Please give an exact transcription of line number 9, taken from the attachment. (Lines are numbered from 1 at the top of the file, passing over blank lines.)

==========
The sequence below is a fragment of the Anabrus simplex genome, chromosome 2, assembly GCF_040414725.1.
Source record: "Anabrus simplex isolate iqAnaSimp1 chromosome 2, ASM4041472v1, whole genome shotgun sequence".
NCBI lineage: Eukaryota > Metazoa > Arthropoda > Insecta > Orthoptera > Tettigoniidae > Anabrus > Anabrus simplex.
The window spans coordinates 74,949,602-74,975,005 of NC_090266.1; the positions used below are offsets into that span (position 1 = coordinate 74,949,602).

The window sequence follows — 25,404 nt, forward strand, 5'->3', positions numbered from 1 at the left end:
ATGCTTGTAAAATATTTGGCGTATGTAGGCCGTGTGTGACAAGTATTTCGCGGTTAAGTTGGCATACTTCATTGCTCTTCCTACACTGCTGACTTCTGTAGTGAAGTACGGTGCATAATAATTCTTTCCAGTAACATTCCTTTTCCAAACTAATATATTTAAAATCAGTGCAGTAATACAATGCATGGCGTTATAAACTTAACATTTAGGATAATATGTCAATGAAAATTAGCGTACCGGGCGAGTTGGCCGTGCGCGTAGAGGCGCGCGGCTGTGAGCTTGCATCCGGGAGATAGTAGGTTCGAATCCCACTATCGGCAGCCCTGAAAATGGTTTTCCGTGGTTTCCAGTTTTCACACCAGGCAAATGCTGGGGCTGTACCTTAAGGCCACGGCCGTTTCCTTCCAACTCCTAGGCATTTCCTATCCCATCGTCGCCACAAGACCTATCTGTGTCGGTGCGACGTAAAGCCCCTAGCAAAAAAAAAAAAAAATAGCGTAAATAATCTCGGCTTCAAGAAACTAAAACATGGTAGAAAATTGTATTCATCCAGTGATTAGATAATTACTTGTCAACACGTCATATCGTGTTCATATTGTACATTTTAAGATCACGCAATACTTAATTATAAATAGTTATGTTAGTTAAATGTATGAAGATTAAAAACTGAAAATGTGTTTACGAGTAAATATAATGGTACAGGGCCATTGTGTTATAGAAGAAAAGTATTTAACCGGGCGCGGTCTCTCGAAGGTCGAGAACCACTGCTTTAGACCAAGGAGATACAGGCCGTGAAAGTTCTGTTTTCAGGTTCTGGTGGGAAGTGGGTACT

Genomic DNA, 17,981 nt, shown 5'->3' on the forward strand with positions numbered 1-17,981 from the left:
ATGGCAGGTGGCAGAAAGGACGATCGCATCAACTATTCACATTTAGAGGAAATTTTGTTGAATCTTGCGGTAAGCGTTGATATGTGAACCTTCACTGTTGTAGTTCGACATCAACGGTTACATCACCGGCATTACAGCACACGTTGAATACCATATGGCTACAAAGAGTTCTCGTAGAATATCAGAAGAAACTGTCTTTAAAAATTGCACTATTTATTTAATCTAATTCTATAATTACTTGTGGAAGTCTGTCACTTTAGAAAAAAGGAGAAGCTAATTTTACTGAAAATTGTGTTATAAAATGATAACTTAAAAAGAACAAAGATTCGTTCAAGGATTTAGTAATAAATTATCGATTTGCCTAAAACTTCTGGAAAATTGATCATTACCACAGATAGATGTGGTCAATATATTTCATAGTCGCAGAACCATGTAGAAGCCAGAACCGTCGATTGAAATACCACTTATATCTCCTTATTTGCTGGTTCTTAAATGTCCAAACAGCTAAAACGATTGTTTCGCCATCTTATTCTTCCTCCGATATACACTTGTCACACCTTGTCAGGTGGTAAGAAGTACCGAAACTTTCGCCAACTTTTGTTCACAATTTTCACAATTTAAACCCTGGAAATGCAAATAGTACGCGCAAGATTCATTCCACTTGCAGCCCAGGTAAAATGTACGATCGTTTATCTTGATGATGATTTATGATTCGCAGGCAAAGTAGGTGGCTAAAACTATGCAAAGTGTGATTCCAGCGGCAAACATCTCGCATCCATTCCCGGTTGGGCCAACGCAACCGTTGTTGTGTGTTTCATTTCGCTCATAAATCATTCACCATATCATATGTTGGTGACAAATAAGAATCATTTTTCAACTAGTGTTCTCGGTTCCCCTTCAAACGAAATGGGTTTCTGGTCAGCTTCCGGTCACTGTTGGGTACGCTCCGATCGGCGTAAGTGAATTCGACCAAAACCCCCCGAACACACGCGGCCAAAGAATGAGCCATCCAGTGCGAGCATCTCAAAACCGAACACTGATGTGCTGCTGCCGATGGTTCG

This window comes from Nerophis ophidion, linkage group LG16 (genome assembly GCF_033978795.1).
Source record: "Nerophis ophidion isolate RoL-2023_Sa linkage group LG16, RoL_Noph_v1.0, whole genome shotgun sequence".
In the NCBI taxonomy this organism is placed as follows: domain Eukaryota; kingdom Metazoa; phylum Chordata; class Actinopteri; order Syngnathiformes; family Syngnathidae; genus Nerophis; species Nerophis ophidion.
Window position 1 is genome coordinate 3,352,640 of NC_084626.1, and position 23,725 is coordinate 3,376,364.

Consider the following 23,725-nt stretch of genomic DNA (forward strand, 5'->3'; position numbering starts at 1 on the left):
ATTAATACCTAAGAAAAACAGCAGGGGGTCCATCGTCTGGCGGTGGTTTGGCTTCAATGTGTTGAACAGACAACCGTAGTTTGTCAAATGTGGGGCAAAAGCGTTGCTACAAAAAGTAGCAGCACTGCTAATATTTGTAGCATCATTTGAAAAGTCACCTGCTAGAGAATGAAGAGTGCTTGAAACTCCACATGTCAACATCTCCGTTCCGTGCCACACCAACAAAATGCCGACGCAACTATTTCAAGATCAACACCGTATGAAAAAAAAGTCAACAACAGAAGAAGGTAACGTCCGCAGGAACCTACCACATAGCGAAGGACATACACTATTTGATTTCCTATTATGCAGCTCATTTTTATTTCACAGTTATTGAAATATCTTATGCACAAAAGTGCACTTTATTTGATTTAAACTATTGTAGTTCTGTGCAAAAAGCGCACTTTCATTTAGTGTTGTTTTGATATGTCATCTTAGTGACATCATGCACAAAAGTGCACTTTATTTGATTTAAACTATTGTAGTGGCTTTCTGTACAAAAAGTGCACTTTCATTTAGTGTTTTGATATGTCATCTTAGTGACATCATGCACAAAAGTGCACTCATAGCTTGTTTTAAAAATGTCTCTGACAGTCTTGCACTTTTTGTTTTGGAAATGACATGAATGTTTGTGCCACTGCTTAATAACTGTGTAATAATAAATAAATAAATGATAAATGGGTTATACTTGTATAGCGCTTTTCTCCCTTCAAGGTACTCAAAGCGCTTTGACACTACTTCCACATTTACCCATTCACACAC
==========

This window comes from Nerophis ophidion, linkage group LG16 (genome assembly GCF_033978795.1).